|Character Design||The Lego Group|
|Toy Design||The Lego Group|
Review by EVA_Unit_4A
-- WARNING --
According to the manufacturer, this product is not recommended for children under the age of 7 years as it contains many small parts which a child could potentially choke on.
This toy contains a hand-powered plastic projectile that can shoot over six (6) feet (2m) across a flat surface- Supervision by a Responsible Adult is Advised during play. Toy should not hit, be thrown at, or shot at people or objects as it may cause damage or personal injury.
On the Sentai Mountain, humans work side-by-side with intelligent robots in mines. They use large excavation machines to dig out, gather, and transport mined rock to the surface. Unfortunately, an error occurred in one of the machines, and it sparked a vicious rebellion. Robots turned on their human masters, and through the fighting a series of mysterious explosions blasted the mountain into two halves. The robots were eventually driven deep into the newly-formed canyon far below.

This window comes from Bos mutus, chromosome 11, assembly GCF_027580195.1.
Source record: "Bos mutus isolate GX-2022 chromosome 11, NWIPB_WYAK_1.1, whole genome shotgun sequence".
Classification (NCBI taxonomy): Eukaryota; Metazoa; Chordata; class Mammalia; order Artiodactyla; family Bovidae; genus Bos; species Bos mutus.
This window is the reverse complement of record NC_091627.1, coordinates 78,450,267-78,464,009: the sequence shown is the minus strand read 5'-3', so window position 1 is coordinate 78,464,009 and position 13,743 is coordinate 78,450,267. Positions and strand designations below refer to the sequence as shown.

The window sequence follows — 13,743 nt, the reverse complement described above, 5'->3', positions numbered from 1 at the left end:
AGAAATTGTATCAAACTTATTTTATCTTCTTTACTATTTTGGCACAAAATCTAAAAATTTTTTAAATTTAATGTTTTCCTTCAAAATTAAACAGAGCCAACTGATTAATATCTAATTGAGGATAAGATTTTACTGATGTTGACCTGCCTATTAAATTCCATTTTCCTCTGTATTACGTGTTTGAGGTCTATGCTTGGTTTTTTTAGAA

Peace was restored, and the humans began building long bridges to span the two halves of the tall mountain. But deep underground, the robots came together again, and grew quietly; rebuilding their mining machines into powerful Battle Machines with armor and weapons. Their surprise return ignited another furious war, which allowed them to take control of half of Sentai Mountain. The robots were about to take on the second half when they were halted by a secret human project: Exo-Force. The humans had quickly assembled a team of warriors, and built their own Battle Machines to counter the robots.